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    Creating an abstraction for a third party library is not as difficult or time consuming as you seem to imagine. It could just be an interface and its implementation which delegate the calls to the actual library. The main benefit is that if you change out the library for another one you don't have to touch anything else but the implementation of your wrapper. If you directly use the library you increase the coupling in your code. You would have to go through your whole code base and make modifications everywhere you use the library - that is not what you want. – Xaver Kapeller Sep 24 '15 at 14:27
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    What about breaking changes if you upgrade to a newer version of a library? There are so many reasons why you would need to change something about the library and by introducing a layer of abstraction here you make your life easier - that is the whole point of this paragraph in the book. And mocking a library is very important if you need to test it, but can't use the library in a unit test - for example if the library does not work on the platform you use to run the unit tests or if the library performs network calls? – Xaver Kapeller Sep 24 '15 at 14:30
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I feel that often this practice can be used badly.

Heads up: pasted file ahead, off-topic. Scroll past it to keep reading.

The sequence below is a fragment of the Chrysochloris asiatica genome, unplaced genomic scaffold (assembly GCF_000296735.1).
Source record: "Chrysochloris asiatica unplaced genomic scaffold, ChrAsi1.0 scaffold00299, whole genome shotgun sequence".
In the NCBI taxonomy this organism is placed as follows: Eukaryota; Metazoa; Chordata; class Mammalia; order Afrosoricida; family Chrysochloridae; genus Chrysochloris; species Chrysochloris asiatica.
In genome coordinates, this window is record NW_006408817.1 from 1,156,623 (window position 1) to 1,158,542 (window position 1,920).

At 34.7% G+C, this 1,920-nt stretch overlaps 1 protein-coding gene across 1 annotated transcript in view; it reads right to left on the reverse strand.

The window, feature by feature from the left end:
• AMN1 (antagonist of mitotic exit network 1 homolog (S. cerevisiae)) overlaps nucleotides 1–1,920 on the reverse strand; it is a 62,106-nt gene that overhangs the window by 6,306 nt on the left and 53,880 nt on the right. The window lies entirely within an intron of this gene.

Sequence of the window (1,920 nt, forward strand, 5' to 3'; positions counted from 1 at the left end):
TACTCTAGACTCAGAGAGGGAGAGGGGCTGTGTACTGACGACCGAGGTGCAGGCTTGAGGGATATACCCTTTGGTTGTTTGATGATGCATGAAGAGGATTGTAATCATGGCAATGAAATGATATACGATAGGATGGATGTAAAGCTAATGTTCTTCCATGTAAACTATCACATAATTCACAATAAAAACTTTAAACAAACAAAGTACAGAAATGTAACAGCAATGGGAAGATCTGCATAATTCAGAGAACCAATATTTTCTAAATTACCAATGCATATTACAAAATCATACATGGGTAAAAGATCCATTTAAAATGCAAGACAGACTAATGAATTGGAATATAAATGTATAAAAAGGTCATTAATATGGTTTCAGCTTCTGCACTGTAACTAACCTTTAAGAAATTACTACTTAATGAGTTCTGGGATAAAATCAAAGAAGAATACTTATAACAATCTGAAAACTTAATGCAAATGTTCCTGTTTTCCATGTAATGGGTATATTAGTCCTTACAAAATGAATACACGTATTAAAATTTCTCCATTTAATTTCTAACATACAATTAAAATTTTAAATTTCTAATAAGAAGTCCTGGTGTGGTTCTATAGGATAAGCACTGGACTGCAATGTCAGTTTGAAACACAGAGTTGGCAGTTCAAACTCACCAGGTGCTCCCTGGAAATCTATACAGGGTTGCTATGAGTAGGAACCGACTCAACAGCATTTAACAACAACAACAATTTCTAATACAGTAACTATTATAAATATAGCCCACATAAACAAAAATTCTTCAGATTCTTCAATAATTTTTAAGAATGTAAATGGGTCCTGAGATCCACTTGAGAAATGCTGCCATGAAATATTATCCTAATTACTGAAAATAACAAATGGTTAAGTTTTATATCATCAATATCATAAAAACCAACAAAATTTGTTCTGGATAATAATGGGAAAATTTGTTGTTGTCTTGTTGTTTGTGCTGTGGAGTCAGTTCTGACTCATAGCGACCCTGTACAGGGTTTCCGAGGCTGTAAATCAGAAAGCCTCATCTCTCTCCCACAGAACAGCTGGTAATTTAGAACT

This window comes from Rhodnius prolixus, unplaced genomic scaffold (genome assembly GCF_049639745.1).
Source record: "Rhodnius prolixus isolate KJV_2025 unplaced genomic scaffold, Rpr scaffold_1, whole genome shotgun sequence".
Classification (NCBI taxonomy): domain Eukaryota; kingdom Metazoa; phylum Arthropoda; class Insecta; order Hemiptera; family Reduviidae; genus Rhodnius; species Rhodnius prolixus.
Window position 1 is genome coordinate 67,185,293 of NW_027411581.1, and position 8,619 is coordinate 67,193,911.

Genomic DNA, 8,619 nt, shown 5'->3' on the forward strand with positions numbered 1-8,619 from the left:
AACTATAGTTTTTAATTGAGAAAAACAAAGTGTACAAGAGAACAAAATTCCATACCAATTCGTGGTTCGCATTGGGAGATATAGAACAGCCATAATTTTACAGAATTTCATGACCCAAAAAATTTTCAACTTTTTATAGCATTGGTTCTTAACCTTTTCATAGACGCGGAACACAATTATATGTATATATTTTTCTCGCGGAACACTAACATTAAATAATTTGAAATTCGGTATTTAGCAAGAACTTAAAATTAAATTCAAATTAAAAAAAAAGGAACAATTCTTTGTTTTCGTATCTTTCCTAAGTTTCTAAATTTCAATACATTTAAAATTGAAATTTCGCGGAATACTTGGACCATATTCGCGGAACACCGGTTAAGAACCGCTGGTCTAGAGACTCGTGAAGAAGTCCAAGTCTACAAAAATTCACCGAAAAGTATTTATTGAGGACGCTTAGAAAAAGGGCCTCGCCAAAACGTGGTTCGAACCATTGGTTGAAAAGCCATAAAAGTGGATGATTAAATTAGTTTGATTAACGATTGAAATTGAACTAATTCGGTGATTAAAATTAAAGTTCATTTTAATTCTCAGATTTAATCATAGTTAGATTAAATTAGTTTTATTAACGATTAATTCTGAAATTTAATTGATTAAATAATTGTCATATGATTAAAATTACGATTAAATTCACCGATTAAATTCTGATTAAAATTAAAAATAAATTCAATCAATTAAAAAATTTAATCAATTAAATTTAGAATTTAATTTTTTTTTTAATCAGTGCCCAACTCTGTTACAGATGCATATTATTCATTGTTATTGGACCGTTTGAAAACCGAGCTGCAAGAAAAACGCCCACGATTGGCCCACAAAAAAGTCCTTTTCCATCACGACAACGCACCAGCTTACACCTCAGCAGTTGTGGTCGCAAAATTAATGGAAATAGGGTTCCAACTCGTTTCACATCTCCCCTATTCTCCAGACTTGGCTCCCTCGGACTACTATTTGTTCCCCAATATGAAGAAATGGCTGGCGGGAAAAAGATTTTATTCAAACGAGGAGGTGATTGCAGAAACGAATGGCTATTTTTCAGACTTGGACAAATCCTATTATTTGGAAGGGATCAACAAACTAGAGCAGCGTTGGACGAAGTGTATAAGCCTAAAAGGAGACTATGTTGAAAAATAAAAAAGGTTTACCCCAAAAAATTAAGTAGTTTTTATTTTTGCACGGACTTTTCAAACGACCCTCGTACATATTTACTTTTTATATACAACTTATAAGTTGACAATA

For example, say you are using the MongoDB client to access your Mongo database. Wrapping the client itself while still exposing all its functionality is pretty hard. You'll have to implement a query object and transform it to the propitiatory one etc. Its a lot of work and if you do change the client later you may find that the new one follows a completely different pattern and your interfaces and wrapper classes are no longer appropriate.

However, you do want to be able to inject mocked objects etc for testing and generally avoid making other stuff dependent on the thrid party library.

This can still be achieved if you wrap at a higher level, say following the repository pattern. By wrapping at this higher level you avoid having to deal with all the details of the 3rd party library and can expose a limited and constant interface which is relevant to your code, rather than the external code you are wrapping.

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    I took the quote as advocating wrapping at a higher level, rather than trying to wrap the entire functionality of the library. I agree the latter doesn't make sense. – user82096 Sep 24 '15 at 12:55